It is assumed that Niall was a real person, though much of the information preserved about him is legendary in nature, thus blurring. Yes, indeed there are. There are millions of direct descendants of Niall Noígíallach (believed to have ruled in the 4th or early 5th century) and of the 44 high kings from the Uí Néill dynasty that he founded, There are also probably hundreds of t.

The Eóganachta (English: Eugenians) or Eoghanachta were an Irish dynasty centred around Cashel which dominated southern Ireland from the 6/7th to the 10th centuries, [1] and following that, in a restricted form, the Kingdom of Desmond, and its offshoot Carbery, to the late 16th tradition the dynasty was founded by Conall Corc but named after his ancestor Éogan, the firstborn son.

It was one of the five early provinces of Ireland, and by A.D. it comprised much of the territory of the Southern Ui Neill with its capital at the royal site of Tara, Ireland's first captial. In Henry II bestowed Meath as an earldom to Hugh de Lacy, creating.

Brian Boru is the most famous Irish person before the modern era, whose death at the Battle of Clontarf in is one of the few events in the whole of Ireland’s medieval history to retain a place in the popular imagination.

Once, we were told that Brian, the great Christian king, gave his life in a battle on Good Friday against pagan Viking enemies whose defeat banished them from Ireland. Ireland, high kings of. Despite the popular perception of the importance of the ‘high kingship’ of Ireland, it is clear that early medieval Ireland did not possess a monarch whose rule was effective over the entire island, since the early law tracts (7th–8th cent.) specify only three grades of kingship, the most senior of which is a province king.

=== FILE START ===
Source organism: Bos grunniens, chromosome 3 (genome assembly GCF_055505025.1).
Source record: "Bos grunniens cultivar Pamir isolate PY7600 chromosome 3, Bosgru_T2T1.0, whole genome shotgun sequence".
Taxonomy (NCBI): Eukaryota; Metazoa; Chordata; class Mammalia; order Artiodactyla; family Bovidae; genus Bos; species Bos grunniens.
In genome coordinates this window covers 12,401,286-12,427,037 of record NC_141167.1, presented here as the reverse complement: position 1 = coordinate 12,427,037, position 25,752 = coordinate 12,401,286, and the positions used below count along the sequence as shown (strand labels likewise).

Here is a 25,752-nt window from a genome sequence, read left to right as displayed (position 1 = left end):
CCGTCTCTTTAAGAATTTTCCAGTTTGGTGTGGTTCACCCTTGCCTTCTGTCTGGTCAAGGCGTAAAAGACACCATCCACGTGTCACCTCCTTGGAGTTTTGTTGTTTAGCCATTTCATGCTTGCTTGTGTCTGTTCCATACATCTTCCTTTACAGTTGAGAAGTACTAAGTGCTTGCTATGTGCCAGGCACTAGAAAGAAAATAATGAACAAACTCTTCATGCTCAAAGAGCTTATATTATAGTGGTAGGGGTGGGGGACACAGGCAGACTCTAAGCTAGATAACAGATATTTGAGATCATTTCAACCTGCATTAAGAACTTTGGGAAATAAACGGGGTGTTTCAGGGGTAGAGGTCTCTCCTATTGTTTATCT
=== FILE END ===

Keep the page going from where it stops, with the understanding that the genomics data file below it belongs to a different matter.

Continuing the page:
Uí Néill High KingsThe Uí Néill were descended from the protohistoric Niall Noígiallach, who may have been a real person; however, the way the genealogists and saga writers depict his ancestors and the relationships among his descendents is schematic and unhistorical.

Diarmait mac Cerbaill, his grandson (d. ), was an ancestor of the Southern Uí Néill, who were based in Meath and the. monopolized the Sacral High-Kingship of Tara, which for hundreds of years they alternated between their own two illustrious branches, the Nrorthern Ui Neill and the Southern Ui Neill.

The Northern Ui Neill divided into three great clans, the Cineal Eoghain. rise to a very important clan, later known as the Clann Aodha or MacKays (Mac Aodha.